Recent Army and NSF grants to the department will support electromagnetic shielding applications, deeper understanding of data processing and storage mechanisms, and lithium ion battery safety and efficiency.
Distinguished Professor Michel Barsoum is the recipient of a three-year grant for “Fundamental Study of the Charge Carrier Dynamics of Novel 2D MXenes Using Terahertz Spectroscopy: Insight Towards Electromagnetic Shielding Applications” from the U.S. Department of the Army. This proposal will focus on studying the fundamental optoelectronic and electronic properties of MXenes at the molecular scale, to elucidate structure/function relationships to inform design rules to engineer materials with controllable and tunable properties to aid in device development for army combatants.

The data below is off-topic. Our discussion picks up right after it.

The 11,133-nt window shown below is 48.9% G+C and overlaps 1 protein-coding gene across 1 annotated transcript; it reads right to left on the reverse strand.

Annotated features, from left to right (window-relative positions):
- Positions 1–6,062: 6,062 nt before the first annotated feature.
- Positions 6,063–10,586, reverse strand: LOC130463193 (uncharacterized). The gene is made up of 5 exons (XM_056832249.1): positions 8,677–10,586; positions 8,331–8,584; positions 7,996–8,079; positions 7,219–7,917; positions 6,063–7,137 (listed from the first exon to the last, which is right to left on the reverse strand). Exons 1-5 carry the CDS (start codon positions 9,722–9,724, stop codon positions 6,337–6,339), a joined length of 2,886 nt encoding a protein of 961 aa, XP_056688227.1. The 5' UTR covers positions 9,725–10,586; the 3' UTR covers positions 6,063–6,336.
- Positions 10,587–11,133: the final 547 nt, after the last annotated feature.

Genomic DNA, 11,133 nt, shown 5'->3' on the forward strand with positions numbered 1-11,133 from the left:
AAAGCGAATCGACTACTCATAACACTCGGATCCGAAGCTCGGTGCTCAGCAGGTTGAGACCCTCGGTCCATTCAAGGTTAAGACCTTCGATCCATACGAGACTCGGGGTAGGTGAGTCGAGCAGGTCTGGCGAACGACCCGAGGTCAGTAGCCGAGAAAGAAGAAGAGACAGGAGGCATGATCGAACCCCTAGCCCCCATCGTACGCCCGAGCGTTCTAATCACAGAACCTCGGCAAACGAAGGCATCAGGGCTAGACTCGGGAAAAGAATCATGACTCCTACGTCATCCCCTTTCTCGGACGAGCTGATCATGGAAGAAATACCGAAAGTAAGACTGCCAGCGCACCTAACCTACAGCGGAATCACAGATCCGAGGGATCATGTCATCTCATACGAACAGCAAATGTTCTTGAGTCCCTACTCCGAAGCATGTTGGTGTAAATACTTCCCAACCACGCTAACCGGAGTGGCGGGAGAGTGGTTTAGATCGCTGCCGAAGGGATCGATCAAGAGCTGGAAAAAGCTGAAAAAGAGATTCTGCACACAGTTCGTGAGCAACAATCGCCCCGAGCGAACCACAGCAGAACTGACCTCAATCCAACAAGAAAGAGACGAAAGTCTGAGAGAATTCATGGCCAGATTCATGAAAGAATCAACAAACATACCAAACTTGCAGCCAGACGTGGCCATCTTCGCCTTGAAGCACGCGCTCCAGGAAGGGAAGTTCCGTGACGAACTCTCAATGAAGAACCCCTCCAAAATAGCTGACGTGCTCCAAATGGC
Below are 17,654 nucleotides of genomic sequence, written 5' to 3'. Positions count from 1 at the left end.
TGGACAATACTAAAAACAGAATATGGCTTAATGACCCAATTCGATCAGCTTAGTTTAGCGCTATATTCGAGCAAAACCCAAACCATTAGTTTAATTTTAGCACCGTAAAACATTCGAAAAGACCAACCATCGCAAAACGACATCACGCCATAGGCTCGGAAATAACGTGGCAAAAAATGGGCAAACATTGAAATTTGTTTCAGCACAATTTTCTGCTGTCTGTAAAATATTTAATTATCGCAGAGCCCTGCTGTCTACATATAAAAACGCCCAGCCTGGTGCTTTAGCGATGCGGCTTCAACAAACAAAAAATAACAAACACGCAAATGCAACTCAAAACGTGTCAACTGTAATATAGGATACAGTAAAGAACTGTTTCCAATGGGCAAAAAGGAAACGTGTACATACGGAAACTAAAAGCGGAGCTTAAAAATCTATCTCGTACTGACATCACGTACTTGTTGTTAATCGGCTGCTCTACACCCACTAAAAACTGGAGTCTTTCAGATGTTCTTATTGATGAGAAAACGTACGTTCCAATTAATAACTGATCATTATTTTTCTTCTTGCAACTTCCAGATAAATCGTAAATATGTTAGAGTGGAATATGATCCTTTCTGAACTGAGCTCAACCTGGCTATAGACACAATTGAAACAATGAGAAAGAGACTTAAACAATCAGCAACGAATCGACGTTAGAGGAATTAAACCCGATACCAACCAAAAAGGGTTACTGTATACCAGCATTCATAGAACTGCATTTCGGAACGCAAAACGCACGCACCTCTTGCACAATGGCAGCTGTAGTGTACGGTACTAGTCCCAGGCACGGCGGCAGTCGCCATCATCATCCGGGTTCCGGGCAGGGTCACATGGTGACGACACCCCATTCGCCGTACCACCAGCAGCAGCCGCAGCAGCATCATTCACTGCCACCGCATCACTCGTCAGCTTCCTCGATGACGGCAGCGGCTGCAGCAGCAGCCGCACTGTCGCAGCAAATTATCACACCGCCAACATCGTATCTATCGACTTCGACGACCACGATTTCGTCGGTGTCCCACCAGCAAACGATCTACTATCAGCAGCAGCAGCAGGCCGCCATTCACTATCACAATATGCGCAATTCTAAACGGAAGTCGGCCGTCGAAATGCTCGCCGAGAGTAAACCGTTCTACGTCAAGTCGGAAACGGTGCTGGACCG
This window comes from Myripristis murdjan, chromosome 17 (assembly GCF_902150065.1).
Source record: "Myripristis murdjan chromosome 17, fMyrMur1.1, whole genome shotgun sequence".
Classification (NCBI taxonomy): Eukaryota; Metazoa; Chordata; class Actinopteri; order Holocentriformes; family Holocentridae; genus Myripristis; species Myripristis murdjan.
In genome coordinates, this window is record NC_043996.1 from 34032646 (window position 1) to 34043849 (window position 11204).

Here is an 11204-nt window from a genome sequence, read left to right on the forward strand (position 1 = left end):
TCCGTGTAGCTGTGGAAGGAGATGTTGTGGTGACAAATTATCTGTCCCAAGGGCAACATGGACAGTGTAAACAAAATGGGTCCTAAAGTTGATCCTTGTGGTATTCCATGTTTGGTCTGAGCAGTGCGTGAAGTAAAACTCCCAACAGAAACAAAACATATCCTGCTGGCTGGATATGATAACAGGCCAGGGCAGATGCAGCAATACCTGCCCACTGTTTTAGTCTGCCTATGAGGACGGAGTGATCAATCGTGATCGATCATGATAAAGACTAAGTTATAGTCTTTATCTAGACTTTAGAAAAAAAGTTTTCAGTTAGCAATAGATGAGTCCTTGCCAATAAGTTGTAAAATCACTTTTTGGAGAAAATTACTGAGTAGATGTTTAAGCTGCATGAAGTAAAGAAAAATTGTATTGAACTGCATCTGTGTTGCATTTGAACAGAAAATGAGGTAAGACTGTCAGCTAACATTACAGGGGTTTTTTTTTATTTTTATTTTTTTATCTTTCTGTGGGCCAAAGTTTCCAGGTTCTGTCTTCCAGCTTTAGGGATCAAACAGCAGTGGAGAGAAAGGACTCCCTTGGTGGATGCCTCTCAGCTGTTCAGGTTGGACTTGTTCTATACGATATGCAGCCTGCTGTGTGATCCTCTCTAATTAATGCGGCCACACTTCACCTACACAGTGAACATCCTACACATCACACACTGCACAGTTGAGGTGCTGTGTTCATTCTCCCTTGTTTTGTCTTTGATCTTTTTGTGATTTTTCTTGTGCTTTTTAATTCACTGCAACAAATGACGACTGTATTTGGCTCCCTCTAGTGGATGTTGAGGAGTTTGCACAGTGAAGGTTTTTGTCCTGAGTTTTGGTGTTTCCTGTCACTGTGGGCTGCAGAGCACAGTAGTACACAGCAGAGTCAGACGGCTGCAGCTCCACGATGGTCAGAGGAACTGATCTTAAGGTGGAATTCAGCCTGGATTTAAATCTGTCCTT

Steven May, department head and professor, is the recipient of funding for “Collaborative Research: Correlating Device Performance and Interfacial Properties for Weyl Spintronics” from NSF. This grant supports research into understanding new mechanisms by which electrical currents can be used to switch the magnetic orientation of thin magnetic layers in devices for data processing and storage.
Professor Christopher Li, has received funding from the NSF for “Multifunctional solid polymer electrolytes for all-solid-state batteries.” In this research project, the investigators will use a tunable chemical platform to address the safety and efficiency requirements of lithium ion batteries, commonly used in smartphones and computers.